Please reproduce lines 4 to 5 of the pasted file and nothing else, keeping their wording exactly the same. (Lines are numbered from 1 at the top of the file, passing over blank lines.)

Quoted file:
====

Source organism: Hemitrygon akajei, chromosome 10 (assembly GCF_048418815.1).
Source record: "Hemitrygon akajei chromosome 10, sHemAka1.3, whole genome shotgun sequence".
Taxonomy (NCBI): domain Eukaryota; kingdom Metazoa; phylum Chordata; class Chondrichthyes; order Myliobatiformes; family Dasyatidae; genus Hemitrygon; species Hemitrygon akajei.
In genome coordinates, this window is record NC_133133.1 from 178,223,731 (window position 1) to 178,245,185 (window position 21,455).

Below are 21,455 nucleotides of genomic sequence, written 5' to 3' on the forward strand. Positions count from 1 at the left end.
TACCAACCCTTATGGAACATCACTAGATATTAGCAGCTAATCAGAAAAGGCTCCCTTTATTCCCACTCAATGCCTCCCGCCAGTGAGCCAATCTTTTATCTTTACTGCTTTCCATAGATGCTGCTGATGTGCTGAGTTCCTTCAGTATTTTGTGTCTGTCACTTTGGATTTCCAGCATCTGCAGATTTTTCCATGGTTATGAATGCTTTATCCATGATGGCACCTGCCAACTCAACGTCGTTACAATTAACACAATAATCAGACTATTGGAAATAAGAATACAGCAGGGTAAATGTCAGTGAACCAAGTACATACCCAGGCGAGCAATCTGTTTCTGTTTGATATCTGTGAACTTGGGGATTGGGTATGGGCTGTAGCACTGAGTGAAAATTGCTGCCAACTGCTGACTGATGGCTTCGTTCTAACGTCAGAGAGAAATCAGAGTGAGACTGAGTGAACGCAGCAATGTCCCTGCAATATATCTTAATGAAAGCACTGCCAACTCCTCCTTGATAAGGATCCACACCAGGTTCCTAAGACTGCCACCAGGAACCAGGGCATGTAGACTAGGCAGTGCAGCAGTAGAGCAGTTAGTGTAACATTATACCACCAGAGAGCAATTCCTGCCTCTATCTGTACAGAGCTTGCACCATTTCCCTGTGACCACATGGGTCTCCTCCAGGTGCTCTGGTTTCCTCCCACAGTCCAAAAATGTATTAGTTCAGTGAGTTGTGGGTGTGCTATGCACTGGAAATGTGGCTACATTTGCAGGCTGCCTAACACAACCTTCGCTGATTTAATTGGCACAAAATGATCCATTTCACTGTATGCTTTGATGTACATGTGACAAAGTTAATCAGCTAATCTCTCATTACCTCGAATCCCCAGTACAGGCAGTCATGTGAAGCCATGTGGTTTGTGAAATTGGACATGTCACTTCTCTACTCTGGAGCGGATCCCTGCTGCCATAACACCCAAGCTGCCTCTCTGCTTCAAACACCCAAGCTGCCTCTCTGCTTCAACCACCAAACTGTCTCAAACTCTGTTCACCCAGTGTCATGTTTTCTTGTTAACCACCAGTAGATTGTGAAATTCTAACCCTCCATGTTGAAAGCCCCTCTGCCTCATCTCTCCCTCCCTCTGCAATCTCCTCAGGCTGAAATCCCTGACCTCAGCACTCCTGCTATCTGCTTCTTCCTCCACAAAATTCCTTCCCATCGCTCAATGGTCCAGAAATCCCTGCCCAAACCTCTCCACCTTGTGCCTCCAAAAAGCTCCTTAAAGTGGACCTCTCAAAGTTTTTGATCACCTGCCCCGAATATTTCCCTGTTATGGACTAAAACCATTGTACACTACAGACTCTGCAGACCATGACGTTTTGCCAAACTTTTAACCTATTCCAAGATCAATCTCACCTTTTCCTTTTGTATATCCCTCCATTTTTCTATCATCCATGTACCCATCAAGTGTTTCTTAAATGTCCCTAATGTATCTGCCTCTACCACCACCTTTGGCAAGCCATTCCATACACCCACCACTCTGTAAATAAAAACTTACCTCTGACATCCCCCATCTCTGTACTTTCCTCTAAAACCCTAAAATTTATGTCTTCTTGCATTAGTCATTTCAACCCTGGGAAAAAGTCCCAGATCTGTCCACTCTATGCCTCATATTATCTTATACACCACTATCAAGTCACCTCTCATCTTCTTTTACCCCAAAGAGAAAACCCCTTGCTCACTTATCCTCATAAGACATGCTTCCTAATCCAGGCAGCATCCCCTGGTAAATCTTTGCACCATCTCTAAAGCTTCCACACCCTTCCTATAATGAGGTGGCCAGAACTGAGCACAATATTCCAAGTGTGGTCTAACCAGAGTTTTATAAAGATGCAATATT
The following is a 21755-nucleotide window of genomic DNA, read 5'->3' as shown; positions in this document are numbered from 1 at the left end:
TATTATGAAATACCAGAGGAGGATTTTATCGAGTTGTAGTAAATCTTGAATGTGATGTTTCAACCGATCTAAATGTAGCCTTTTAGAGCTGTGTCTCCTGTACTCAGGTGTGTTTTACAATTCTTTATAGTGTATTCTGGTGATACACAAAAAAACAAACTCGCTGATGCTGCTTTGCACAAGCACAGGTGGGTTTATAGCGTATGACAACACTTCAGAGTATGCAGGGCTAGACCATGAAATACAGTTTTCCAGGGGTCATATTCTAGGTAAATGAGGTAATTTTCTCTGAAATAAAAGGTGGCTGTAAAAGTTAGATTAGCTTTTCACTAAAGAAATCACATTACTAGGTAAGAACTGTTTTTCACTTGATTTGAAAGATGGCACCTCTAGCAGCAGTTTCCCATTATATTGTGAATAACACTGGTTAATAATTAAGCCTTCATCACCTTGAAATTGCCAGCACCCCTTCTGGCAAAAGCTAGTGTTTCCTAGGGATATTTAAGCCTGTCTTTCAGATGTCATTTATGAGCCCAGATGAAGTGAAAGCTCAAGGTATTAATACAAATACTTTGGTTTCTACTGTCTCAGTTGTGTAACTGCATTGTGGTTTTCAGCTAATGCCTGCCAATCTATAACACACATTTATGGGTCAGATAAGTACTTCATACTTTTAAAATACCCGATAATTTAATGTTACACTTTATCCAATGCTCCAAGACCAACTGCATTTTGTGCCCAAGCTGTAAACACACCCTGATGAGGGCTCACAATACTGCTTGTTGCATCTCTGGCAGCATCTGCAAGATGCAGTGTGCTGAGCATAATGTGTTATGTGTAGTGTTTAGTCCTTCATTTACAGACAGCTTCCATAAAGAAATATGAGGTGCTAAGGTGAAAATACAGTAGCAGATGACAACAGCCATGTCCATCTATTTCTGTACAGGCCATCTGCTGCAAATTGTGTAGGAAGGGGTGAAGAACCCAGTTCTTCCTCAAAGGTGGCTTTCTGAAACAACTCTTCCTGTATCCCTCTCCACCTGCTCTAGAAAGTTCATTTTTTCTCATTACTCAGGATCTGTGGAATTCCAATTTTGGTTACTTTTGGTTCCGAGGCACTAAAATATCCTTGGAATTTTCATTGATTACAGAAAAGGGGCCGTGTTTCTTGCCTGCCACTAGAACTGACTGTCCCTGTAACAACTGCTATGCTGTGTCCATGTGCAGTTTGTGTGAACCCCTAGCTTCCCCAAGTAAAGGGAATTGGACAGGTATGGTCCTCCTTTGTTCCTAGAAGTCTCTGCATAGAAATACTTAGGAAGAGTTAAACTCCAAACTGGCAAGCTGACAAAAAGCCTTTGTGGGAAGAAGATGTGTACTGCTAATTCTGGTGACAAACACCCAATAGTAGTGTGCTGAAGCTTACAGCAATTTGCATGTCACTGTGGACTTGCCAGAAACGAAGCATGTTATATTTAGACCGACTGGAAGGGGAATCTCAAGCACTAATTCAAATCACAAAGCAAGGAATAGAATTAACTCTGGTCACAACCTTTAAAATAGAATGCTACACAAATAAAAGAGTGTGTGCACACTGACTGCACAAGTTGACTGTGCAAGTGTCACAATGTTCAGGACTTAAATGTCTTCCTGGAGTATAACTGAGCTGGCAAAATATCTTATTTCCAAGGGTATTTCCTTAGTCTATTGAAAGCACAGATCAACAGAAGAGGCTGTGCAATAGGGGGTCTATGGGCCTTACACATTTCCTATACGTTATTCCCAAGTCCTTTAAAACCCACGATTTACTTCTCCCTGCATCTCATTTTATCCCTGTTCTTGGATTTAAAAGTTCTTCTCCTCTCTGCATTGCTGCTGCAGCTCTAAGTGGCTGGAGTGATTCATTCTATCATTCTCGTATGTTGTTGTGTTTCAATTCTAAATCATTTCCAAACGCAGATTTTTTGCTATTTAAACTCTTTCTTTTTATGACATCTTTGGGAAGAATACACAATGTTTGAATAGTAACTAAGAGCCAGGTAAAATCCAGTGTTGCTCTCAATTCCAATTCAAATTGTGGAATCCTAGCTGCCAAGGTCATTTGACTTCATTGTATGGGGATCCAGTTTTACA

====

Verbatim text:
In genome coordinates, this window is record NC_133133.1 from 178,223,731 (window position 1) to 178,245,185 (window position 21,455).

Below are 21,455 nucleotides of genomic sequence, written 5' to 3' on the forward strand. Positions count from 1 at the left end.